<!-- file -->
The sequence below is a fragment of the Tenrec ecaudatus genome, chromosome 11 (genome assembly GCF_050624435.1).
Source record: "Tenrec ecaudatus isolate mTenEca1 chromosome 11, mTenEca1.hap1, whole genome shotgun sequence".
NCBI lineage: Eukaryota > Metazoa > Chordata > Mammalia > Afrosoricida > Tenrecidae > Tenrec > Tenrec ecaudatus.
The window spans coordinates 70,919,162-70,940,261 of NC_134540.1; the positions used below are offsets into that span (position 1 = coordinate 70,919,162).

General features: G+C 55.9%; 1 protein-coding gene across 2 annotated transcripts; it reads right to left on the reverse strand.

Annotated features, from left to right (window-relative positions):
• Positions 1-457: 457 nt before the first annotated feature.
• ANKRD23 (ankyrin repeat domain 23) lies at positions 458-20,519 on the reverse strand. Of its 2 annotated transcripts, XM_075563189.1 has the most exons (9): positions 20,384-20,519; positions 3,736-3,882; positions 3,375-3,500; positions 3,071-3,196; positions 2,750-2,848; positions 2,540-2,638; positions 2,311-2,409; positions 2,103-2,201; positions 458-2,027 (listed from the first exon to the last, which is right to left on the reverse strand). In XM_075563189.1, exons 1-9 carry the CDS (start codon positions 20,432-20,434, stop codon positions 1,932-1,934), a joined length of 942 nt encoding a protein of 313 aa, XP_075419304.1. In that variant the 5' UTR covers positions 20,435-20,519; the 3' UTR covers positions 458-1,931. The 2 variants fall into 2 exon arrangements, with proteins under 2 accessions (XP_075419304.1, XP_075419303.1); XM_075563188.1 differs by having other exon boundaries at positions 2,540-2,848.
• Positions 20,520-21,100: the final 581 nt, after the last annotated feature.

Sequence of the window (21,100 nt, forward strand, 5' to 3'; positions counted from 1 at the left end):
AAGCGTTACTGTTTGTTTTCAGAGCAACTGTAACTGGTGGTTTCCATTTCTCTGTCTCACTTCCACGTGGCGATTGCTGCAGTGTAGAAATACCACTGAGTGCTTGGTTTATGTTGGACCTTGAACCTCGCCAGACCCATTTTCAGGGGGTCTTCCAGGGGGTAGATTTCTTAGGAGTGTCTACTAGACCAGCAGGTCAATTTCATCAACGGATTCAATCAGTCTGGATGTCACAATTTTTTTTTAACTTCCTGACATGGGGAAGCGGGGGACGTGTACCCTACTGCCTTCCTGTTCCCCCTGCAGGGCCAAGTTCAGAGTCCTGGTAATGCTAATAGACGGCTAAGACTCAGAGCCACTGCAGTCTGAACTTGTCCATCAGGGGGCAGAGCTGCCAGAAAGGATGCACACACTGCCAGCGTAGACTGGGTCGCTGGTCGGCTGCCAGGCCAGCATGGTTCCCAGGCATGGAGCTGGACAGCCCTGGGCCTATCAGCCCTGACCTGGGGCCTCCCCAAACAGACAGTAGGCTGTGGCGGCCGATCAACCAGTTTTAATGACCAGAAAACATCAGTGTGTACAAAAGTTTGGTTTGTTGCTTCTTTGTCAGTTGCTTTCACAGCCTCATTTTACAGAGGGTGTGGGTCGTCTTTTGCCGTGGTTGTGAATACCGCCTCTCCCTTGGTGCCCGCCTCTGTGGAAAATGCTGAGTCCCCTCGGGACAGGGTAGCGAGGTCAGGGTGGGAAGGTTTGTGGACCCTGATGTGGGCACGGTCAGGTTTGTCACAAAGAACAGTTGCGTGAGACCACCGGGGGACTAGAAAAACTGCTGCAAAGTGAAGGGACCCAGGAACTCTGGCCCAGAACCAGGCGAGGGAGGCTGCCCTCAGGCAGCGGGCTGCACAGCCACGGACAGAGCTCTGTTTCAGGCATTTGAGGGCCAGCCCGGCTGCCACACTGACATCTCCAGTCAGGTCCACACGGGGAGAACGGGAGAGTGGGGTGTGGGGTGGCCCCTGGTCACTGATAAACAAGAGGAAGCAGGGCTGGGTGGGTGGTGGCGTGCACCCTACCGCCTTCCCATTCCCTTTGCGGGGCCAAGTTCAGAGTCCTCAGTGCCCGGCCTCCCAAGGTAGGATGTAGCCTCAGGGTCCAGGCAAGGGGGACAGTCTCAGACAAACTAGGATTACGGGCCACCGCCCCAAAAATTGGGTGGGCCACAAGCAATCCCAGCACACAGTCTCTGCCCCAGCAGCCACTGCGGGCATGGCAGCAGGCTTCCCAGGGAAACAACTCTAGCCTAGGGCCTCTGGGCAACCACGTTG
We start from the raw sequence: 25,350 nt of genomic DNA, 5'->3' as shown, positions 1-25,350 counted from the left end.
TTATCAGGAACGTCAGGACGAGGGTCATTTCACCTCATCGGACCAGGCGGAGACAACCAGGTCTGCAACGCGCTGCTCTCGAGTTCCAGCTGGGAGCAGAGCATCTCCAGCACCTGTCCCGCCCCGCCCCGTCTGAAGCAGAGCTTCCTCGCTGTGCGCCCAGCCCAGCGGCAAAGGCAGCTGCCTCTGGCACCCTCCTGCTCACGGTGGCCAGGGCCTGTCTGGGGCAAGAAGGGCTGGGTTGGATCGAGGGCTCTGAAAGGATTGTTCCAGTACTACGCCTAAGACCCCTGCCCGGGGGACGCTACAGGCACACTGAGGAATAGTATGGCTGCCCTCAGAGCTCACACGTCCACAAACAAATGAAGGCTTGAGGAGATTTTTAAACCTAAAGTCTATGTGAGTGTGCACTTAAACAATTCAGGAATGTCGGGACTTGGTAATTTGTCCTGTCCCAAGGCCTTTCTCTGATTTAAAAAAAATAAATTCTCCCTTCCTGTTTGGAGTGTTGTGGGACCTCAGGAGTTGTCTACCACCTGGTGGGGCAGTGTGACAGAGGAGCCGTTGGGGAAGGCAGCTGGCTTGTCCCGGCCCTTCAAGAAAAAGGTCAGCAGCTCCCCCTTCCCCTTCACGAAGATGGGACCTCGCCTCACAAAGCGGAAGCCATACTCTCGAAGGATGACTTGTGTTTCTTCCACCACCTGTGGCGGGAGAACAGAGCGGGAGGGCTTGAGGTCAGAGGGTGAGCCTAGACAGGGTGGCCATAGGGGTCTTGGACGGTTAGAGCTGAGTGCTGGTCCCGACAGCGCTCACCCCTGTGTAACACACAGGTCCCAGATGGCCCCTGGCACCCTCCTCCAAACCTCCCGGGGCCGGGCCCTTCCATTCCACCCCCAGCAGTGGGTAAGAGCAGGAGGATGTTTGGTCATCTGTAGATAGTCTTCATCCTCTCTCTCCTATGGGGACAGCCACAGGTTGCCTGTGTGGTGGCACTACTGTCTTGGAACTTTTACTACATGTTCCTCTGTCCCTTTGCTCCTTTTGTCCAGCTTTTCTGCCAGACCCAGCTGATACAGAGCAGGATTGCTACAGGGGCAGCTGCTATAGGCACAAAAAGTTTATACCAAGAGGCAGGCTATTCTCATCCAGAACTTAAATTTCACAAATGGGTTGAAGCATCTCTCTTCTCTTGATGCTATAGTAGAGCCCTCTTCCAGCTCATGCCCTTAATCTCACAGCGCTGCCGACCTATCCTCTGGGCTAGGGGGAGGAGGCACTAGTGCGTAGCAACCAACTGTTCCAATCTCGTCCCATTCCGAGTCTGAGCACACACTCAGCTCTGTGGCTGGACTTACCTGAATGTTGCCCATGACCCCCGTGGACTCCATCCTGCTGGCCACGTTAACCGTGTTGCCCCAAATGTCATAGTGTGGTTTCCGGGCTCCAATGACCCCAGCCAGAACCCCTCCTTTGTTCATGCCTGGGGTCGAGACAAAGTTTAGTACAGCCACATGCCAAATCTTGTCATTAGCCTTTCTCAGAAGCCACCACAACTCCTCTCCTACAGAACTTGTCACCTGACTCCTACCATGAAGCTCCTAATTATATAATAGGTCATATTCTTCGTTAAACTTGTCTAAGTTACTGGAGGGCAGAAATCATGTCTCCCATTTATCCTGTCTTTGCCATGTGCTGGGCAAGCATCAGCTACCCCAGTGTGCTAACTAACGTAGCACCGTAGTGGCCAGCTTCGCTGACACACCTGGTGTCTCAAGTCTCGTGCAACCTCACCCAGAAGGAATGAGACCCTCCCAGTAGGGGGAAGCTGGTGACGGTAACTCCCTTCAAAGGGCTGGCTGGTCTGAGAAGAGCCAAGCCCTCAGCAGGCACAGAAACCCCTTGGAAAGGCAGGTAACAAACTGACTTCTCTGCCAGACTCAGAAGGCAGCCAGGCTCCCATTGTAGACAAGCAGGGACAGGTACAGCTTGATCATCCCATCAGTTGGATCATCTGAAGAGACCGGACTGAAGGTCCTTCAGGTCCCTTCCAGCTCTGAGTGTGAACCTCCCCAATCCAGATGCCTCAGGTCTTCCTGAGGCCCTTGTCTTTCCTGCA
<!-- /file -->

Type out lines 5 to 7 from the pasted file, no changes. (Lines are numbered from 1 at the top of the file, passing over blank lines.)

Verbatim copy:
General features: G+C 55.9%; 1 protein-coding gene across 2 annotated transcripts; it reads right to left on the reverse strand.

Annotated features, from left to right (window-relative positions):
• Positions 1-457: 457 nt before the first annotated feature.